Renters’ Reform Bill: Could rent increases be limited to once a year?

24 August 2022

Daniel Greatrix, Principal Associate in the Higgs LLP Property Disputes team, offers a final insight into the Renters’ Reform Bill, including proposals to restrict rent increases.

Tenants and landlords alike will have been interested to read about the Government’s plans to radically reform the Private Rented Sector (PRS).

White paper proposals announced recently suggest changes in law around a number of topics, including no-fault evictions, grounds for possession and housing conditions, as well as the introduction of a PRS ombudsman.

Today we look at four more significant changes which could form part of the Renters’ Reform Bill.

Restricting rent increases

Rent increases will only be allowed to take place once a year and the notice period will be increased to two months. Tenants will continue to be able to challenge rent increases in the Tribunal, but the Tribunal will not be allowed to increase rent beyond the amount the landlord initially sought. The Government is also considering introducing a power limiting how much rent landlords can ask for in advance.

Blanket bans on letting to tenants with families and to those on benefits to be made illegal

Blanket bans on renting to people on benefits, also known as ‘No DSS,’ have already been declared unlawful and in breach of the Equality Act.  This is intended to formalise and support that.

Giving tenants the legal right to keep pets

It is proposed that a landlord cannot unreasonably withhold consent when a tenant requests a pet. To allay landlord concerns, landlords will be able to require tenants to obtain pet insurance to cover pet damage and the Tenant Fees Act will be amended to make this a permitted payment.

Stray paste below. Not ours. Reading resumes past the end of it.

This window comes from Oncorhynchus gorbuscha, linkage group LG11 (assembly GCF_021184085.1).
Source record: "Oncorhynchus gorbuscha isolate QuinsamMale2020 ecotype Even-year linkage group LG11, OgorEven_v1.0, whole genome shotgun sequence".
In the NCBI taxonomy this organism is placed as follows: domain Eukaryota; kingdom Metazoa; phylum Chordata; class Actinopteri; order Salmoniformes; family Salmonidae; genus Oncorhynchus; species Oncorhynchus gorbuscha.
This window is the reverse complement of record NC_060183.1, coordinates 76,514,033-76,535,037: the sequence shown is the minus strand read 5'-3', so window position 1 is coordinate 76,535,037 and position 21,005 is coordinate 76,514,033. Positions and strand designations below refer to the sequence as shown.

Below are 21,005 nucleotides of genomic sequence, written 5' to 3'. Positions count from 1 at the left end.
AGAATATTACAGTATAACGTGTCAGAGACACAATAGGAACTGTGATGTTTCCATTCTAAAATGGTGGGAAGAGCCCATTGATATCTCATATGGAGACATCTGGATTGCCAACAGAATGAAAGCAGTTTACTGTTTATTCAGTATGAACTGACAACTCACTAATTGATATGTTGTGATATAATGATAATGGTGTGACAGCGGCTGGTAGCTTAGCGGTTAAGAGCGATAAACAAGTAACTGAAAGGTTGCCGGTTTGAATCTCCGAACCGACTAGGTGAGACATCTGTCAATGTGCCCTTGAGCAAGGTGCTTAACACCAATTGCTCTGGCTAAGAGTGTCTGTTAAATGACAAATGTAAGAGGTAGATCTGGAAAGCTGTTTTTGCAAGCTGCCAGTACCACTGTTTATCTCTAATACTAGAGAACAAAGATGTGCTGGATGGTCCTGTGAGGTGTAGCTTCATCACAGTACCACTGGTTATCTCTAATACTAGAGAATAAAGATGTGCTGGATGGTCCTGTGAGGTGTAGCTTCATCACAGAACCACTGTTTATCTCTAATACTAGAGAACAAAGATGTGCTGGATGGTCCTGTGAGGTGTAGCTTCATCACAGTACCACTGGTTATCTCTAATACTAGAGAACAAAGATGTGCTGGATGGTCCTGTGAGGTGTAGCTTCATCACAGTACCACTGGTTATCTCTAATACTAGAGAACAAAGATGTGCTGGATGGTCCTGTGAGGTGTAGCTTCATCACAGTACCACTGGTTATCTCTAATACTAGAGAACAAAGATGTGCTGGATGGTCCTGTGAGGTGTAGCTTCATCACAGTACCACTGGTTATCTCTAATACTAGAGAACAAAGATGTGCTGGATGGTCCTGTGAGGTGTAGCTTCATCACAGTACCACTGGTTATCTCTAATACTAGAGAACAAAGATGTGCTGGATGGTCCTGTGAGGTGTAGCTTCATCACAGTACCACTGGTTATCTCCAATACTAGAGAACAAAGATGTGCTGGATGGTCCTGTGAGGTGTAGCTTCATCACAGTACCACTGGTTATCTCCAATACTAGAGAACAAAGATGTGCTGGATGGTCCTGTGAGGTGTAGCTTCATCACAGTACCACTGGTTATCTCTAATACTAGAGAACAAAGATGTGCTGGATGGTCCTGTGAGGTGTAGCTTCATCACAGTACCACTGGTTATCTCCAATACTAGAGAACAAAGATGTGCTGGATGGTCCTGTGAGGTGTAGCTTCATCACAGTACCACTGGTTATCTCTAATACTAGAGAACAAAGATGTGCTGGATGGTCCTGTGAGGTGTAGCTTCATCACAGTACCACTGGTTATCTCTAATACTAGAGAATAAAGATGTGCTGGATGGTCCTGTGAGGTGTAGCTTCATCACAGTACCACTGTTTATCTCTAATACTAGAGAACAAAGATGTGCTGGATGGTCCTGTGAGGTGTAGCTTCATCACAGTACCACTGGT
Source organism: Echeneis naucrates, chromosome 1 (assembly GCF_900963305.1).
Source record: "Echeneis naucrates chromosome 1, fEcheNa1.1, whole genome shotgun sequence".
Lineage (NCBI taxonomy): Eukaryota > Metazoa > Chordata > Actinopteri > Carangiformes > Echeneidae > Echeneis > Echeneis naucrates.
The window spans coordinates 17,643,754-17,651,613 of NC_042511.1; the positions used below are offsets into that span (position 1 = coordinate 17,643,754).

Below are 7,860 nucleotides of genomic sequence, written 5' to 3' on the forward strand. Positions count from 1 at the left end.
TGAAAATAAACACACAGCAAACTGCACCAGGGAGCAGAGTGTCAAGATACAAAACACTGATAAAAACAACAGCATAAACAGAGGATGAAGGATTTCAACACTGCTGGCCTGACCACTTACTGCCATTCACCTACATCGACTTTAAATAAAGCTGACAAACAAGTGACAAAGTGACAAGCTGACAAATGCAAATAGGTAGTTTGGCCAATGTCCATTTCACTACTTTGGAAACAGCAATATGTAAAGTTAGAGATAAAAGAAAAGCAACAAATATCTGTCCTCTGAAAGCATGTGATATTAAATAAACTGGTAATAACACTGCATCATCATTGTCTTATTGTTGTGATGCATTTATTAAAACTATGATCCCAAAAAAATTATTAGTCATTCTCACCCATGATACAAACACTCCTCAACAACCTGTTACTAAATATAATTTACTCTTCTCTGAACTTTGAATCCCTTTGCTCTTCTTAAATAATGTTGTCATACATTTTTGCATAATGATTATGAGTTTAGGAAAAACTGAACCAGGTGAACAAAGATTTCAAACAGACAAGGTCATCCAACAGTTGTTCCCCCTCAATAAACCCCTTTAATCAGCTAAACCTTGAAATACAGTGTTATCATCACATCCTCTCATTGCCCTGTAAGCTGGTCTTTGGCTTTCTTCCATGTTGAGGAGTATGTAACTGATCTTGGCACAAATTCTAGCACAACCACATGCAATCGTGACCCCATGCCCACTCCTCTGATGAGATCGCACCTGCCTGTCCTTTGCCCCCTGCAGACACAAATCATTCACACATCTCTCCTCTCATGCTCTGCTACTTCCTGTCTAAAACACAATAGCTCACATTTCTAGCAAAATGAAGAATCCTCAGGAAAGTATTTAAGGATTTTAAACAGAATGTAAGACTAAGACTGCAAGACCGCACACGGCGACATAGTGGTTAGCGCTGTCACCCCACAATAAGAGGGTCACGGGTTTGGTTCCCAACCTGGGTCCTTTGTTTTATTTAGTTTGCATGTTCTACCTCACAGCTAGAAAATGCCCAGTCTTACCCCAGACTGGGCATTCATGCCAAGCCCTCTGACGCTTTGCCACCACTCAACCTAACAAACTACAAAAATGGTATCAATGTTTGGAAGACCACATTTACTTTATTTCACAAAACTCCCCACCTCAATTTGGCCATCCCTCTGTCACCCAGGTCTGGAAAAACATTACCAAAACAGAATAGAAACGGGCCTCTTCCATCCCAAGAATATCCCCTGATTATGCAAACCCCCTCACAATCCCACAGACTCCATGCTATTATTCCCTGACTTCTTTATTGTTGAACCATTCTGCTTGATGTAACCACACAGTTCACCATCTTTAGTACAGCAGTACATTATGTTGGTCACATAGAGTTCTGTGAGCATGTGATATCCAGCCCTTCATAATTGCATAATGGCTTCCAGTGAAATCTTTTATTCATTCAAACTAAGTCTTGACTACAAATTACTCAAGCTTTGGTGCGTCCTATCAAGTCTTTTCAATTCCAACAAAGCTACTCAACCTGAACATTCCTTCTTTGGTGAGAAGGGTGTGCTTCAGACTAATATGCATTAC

Lifetime deposits

Lifetime deposits, or “passporting deposits”, is an initiative designed to improve affordability and mobility.

The idea of passporting deposits between tenancies has been around for a while and the Government’s current proposal is to monitor the development of market-led solutions in this area. It is unlikely any immediate steps to reform deposits will be approved, rather this will be kept under review.


There is plenty to absorb from the Government’s white paper and working out how to implement the proposals, consider the knock-on effect on other legislation and to transition to a new tenancy regime will not be straightforward. 

Perhaps the disappointing element is the lack of real plans to address how long it takes to obtain possession, in circumstances of genuinely bad tenants and the increase in the initial notice periods, based upon significant rent arrears.

But tenants will be pleased by many of the proposals, which seek to offer greater security.

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